Open Access Embargo
Date of Award
Physics and Astronomy
Christopher V. Kelly
Nanoscale membrane curvature on cell plasma membrane assists in the spatial organization and domain formation that are critical for life of eukaryotic cells. Lipids and proteins can sense, be sorted by, and generate both functional domains and membrane curvature. Reveal the relationship between membrane curvature, phase separation, and single-molecule behavior is a key to understanding fundamental processes, such as phagocytosis initiation, cell signaling, and membrane budding. Single lipid dynamic and sorting on engineered membrane curvature is studied to understand the effects of fluorescence labeling, composition, phase separation, and temperature. Single particle tracking was used to find radial averaged diffusion at membrane curvature. Lipids with varying shapes and fluorophore labeling method were first to be examined. We conclude that the fluorophore labeling strategy on lipids effected the lipids diffusion, but non-fluorescent membrane composition had no significant effects when a single lipid phase was present. Membrane with ternary mixtures that have co-exist phases was then tested. Disorder phase preferring lipids sorts to curvature, even at disorder surrounded curvatures. Dynamic and sorting on phase-separated membrane were quantified. These studies will contribute to the greater biophysical understanding of membrane curvature, which could potentially improve the effectiveness of therapeutic design and pathogen protection.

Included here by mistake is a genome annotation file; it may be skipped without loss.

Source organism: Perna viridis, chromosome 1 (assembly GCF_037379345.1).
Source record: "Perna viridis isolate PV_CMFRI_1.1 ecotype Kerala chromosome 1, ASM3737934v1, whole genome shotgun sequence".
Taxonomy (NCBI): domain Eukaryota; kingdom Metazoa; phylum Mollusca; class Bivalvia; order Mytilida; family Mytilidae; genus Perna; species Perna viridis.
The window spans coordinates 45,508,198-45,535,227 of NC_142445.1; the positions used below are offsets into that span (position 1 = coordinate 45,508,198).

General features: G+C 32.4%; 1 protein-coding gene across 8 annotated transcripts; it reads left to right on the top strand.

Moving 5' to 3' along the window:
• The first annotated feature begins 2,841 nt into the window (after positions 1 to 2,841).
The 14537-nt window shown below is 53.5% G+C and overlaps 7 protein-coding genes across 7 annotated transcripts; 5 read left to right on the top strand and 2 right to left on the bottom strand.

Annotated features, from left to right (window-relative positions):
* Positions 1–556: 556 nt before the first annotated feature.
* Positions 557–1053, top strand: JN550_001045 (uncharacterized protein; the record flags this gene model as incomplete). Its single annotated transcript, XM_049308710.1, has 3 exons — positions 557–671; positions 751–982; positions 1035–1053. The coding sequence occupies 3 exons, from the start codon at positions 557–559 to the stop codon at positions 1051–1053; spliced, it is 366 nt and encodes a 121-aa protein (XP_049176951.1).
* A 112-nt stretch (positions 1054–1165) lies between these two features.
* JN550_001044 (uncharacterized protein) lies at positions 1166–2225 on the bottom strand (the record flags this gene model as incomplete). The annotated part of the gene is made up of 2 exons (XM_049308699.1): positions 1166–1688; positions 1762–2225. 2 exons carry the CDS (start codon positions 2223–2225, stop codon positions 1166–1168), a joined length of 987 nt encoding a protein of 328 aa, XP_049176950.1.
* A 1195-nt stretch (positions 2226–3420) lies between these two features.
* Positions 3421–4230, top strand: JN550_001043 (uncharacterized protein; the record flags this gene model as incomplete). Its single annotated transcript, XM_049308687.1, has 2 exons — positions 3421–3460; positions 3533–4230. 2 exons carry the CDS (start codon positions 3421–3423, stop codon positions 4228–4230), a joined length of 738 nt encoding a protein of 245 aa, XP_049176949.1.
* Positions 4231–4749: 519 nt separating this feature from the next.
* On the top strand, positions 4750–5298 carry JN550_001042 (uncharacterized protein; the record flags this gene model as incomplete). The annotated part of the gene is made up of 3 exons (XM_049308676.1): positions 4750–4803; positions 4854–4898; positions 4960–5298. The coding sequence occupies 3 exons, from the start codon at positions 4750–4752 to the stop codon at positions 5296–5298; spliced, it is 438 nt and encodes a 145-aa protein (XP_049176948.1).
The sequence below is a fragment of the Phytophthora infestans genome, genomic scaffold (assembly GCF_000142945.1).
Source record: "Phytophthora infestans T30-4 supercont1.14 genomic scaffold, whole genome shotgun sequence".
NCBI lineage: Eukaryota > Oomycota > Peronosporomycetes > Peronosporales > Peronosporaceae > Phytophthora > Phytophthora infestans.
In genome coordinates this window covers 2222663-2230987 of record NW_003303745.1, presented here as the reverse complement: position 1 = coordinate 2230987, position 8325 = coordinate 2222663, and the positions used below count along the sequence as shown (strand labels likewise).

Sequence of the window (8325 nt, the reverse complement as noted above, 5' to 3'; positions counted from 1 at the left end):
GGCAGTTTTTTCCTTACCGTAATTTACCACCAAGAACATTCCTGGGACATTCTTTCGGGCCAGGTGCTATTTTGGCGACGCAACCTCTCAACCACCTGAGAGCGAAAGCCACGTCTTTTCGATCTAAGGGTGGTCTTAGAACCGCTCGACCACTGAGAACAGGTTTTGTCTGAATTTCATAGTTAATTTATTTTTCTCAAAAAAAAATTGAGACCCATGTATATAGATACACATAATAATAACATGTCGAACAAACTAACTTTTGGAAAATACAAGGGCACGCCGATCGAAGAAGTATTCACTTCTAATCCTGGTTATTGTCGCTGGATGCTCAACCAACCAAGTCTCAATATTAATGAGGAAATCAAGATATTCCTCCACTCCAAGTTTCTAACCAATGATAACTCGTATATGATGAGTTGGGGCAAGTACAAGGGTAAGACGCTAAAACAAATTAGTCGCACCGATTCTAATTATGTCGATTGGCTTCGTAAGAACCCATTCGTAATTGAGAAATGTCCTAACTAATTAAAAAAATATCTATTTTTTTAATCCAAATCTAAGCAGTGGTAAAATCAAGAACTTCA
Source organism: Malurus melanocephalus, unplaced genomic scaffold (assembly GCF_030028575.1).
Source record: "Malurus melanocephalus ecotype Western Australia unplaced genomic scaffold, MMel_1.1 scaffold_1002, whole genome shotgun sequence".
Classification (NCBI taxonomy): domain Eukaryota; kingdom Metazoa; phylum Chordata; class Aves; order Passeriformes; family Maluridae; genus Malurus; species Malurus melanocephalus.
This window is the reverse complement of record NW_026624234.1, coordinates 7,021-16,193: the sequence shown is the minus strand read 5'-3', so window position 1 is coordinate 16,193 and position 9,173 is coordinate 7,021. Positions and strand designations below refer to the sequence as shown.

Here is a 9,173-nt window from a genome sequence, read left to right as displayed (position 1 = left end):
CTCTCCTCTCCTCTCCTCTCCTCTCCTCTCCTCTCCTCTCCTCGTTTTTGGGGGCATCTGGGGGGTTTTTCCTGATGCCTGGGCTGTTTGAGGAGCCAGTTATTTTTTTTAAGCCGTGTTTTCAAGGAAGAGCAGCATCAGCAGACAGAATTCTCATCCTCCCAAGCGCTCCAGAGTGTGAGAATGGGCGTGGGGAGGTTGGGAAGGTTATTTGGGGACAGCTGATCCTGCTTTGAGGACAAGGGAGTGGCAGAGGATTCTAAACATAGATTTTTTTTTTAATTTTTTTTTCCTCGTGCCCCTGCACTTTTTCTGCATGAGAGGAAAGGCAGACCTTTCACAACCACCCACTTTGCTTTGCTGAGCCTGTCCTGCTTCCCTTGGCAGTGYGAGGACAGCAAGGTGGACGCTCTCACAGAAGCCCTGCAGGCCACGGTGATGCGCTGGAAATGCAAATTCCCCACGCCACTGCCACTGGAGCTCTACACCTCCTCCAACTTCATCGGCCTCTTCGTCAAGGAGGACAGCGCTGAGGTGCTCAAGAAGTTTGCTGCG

Woodward, Xinxin, "Single-Lipid Sorting And Dynamics At Nanoscale Membrane Curvatures: The Effects Of Fluorescence Labeling, Composition, Phase, And Temperature" (2020). Wayne State University Dissertations. 2376.